|作者：英语点津 文章来源：China Daily 点击数37 更新时间：2017/4/12 10:01:14 文章录入：刘老师 责任编辑：liu|
A number of companies around the world are meeting a growing demand for structures that protect from any risk, whether it's a global pandemic, an asteroid, or World War III -- while also delivering luxurious amenities.
Many of the world's elite, including hedge fund managers, sports stars and tech executives (Bill Gates is rumored to have bunkers at all his properties) have chosen to design their own secret shelters to house their families and staff.
Gary Lynch, general manager of Texas-based Rising S Company, says 2016 sales for their custom high-end underground bunkers grew 700% compared to 2015, while overall sales have grown 300% since the November US presidential election alone.
The company's plate steel bunkers, which are designed to last for generations, can hold a minimum of one year's worth of food per resident and withstand earthquakes.
But while some want to bunker down alone, others prefer to ride out the apocalypse in a community setting that offers an experience a bit closer to the real world.
Developers of community shelters like these often acquire decommissioned military bunkers and missile silos built by the United States or Soviet governments -- sites that would cost hundreds of millions of dollars to build today.
The fortified structures are designed to withstand a nuclear strike and come equipped with power systems, water purification systems, blast valves, and Nuclear-Biological-Chemical (NBC) air filtration.
Most include food supplies for a year or more, and many have hydroponic gardens to supplement the rations. The developers also work to create well-rounded communities with a range of skills necessary for long-term survival, from doctors to teachers.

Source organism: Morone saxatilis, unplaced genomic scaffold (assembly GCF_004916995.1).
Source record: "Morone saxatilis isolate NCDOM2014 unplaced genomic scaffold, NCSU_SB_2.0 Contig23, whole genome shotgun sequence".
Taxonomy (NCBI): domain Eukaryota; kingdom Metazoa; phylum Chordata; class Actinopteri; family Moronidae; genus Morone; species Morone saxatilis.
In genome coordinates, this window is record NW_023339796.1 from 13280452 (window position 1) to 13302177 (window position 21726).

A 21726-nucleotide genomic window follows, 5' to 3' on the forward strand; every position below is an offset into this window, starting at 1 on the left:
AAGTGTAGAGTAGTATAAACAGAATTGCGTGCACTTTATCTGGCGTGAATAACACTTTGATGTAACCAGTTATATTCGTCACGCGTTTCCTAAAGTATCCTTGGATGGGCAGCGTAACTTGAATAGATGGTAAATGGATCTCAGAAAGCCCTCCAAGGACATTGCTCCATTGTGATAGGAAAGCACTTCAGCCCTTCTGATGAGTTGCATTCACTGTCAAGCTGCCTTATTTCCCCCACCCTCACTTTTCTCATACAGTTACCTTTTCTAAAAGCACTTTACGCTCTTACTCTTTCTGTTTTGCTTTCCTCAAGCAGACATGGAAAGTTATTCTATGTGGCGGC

Vivos received a flurry of interest in its shelters around the 2016 election from both liberals and conservatives, and completely sold out of spaces in its community shelters in the past few weeks, says Robert Vicino, a real estate entrepreneur and CEO of Vivos, a company he founded that builds and manages high-end shelters around the world.
One of those shelters, Vivos xPoint, is near the Black Hills of South Dakota, and consists of 575 military bunkers that served as an Army Munitions Depot until 1967.
Presently being converted into a facility that will accommodate about 5,000 people, the interiors of each bunker are outfitted by the owners at a cost of between $25,000 to $200,000 each. The price depends on whether they want a minimalist space or a home with high-end finishes.
The compound itself will be equipped with all the comforts of a small town, including a community theater, classrooms, hydroponic gardens, a medical clinic, a spa and a gym.
For clients looking for something further afield and more luxurious, the company also offers Vivos Europa One, billed as a "modern day Noah's Ark" in a former Cold War-era munitions storage facility in Germany.
The structure, which was carved out of solid bedrock, offers 34 private residences, each starting at 2,500 square feet, with the option to add a second story for a total of 5,000 square feet.
The units will be delivered empty and each owner will have the space renovated to suit their own tastes and needs, choosing from options that include screening rooms, private pools and gyms.